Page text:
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TEN Bestselling Inspirational Beach Romances for ONE low price!
START the Sea Glass Inn series with book 1: Walking on Sea Glass.
THEN go into the Hollywood by the Sea series, starting with book 1: Chasing Valentino.
FINALLY, enjoy the Otter Bay series, starting with book 1: Sweet Waters.
⭐⭐⭐⭐⭐ “Julie Carobini's books never disappoint!" Carol C.
EBOOKS INCLUDED IN BUNDLE:
Sea Glass Inn series
☑ Walking on Sea Glass
☑ Runaway Tide
☑ Beneath a Billion Stars (with a bonus epilogue!)
☑ A Sea Glass Christmas
☑ FREE - Dreaming of You - A Novella
Hollywood by the Sea series
☑ Chasing Valentino
☑ Finding Stardust
Otter Bay series
☑ Sweet Waters
☑ A Shore Thing
☑ Fade to Blue
THREE COMPLETE series + 1 Bonus Novella!
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Walking on Sea Glass
⭐⭐⭐⭐⭐ “So entertaining yet … so deep and touches the depths of your soul! Bravo!” - B. Pattison
Will falling in love give them a second chance? Or tear them apart?
Liddy's new position as a concierge at a seaside inn offers her something she desperately needs: the chance to start over. Soon she meets Beau, a captivating widower longing for his own fresh start.
But one day, Liddy discovers another setback brewing in her life, one that may derail a second chance at love with Beau—or anyone else, for that matter.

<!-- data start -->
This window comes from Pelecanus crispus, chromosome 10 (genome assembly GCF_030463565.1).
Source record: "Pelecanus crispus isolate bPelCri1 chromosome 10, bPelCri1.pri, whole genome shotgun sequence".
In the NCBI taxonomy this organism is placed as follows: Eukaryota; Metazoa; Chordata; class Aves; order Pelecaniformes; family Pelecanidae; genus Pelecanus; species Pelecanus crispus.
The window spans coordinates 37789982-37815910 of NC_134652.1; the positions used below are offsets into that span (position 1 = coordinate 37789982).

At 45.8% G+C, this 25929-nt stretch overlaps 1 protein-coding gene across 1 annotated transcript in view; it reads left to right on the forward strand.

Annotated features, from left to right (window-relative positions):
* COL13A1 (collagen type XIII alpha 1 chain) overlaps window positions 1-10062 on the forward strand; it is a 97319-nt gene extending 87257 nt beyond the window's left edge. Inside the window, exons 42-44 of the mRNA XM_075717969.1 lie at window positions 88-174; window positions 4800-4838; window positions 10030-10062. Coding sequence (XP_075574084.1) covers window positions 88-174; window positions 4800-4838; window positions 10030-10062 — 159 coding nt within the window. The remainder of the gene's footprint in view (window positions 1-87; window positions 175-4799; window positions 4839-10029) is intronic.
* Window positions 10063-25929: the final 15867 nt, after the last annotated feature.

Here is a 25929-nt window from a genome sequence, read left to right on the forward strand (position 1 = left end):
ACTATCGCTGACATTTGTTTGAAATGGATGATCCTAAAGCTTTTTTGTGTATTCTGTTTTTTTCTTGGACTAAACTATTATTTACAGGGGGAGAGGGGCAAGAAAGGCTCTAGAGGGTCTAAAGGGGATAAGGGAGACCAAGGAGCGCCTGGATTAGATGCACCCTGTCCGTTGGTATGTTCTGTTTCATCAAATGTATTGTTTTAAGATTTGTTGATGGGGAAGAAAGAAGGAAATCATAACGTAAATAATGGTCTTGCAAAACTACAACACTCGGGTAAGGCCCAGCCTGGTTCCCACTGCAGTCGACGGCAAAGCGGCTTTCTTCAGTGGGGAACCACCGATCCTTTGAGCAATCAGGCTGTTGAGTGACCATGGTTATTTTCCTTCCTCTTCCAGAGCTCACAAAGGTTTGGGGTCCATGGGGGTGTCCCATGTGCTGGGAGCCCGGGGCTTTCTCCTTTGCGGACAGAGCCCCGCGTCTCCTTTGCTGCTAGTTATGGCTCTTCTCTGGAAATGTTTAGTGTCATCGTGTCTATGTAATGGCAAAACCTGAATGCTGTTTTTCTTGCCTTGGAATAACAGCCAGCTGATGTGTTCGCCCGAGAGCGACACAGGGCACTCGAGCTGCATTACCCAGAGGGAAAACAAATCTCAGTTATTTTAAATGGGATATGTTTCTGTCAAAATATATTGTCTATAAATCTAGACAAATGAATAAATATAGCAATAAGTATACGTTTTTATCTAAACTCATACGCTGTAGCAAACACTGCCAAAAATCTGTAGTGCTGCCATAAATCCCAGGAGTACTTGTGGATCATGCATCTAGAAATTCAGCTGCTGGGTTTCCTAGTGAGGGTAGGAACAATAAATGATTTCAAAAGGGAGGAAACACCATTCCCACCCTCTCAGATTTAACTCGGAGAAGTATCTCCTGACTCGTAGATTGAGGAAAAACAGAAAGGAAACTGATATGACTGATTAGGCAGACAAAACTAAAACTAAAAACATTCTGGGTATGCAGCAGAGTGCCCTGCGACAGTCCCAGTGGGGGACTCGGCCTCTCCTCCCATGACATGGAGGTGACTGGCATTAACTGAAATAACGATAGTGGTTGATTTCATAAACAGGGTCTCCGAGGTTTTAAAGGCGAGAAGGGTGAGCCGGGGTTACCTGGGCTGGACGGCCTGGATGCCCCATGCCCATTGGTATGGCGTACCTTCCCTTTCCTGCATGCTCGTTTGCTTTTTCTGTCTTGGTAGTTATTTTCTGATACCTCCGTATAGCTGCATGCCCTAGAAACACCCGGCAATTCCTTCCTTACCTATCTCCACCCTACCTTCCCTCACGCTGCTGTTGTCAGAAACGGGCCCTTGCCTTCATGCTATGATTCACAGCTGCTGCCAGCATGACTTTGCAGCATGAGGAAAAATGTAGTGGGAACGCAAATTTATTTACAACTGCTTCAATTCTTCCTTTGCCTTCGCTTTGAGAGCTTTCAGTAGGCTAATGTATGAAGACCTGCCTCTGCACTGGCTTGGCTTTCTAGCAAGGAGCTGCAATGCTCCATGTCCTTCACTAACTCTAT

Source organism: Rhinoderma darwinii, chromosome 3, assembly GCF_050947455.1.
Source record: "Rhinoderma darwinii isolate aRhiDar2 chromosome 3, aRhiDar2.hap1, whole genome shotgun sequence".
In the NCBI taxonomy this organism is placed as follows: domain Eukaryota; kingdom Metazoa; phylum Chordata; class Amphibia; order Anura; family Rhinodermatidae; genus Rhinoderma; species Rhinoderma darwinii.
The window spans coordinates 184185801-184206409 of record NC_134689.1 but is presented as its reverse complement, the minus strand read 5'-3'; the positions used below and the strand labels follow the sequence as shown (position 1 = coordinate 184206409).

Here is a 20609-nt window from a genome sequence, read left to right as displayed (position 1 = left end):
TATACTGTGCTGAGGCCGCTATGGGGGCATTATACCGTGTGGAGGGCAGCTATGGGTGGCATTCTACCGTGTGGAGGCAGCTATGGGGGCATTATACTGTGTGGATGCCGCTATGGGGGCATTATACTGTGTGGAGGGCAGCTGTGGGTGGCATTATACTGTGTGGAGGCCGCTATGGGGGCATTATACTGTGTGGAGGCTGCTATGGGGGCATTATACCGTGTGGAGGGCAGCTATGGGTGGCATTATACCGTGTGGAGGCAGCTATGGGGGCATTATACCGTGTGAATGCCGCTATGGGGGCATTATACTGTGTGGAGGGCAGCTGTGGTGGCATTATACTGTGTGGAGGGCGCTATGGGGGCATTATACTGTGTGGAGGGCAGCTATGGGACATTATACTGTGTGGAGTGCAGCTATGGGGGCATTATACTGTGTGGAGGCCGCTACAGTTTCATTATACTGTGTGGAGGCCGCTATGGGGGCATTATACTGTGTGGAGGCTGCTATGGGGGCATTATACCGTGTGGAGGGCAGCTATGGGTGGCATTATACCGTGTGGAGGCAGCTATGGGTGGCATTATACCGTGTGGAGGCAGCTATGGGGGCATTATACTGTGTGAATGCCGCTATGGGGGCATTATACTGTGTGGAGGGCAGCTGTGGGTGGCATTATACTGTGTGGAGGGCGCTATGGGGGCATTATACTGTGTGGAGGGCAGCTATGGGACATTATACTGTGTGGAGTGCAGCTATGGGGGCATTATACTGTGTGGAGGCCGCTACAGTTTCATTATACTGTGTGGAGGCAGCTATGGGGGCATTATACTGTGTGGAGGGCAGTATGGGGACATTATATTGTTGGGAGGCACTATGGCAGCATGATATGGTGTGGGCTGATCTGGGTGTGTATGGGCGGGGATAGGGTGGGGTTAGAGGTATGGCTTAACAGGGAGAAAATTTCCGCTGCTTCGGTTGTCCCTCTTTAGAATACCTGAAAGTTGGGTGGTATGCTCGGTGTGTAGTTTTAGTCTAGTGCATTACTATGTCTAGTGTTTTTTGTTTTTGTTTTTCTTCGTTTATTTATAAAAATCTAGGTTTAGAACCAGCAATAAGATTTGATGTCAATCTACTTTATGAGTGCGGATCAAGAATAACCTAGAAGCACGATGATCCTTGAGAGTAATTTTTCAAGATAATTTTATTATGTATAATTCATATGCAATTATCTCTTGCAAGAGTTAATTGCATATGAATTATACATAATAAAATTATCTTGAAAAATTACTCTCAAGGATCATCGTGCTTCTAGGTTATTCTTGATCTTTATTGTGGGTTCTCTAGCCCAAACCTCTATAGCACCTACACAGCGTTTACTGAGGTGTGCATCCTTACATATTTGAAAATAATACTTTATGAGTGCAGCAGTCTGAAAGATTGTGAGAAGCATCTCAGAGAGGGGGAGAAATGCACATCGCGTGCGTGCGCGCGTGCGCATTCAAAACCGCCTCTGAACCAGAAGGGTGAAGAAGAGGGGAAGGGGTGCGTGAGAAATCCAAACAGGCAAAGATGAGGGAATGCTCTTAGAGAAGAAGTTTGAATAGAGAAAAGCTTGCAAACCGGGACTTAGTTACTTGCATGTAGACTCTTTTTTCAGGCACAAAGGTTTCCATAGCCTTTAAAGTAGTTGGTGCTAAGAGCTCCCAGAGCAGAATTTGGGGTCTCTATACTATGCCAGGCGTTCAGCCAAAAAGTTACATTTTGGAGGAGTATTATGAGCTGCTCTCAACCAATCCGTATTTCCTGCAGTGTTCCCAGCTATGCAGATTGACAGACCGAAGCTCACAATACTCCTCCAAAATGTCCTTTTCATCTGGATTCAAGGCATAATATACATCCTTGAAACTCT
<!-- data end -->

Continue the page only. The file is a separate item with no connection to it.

Will Liddy have the courage to trust a man again? Can Beau commit to a woman facing a surprising challenge? And what is going on behind the scenes at Sea Glass Inn, where late night deliveries and secret meetings are spoken about in whispers?
Walking on Sea Glass
Even as a child, Liddy believed the sea could heal.
She remembered being seven years old, crammed into a van with cousins and a couple of stray friends. Her mother drove, while her aunt Clarice played navigator, her round nose inches from a map. Her aunt looked up occasionally, her face a knot of concern, until the lines around her eyes brightened like a light going on and she jabbed a finger toward one of the green highway signs looming over them.
“There. Merge into that lane. Don’t miss it!”
Before that, the ride seemed to go on forever and ever, the humid air of children—the pungent aroma of boys—blanketing them all. They lived about an hour inland, but the way her mother drove intently and her aunt fussed and the air hung so heavily, you would think they were days away.
And right about the time it all became too much, it happened.
The starkness of Interstate 10 through Los Angeles, its concrete walls dingy gray, its curves hard and etched from time’s abuse, belied what lay like a pot at the end of the proverbial rainbow. That curve in the road … the black tunnel in the distance. As they barreled toward that dark and seemingly endless tunnel, a mix of wonder and surprise caught her breath. They would make their entrance, the tunnel’s windowless walls shutting out the famous Southern California sunshine, rocket around a bend, then—and this is the part she remembered so well—the darkness would open up to the vast and deep blue sea.
Funny how a stray memory like that could show up unannounced, like a sudden thunderstorm, without a hint of where or why it had come.
Liddy stared straight ahead, unmoving. She wanted to respond, but somehow couldn’t.
“Liddy?” Her friend Meg called out again. “Are you okay?”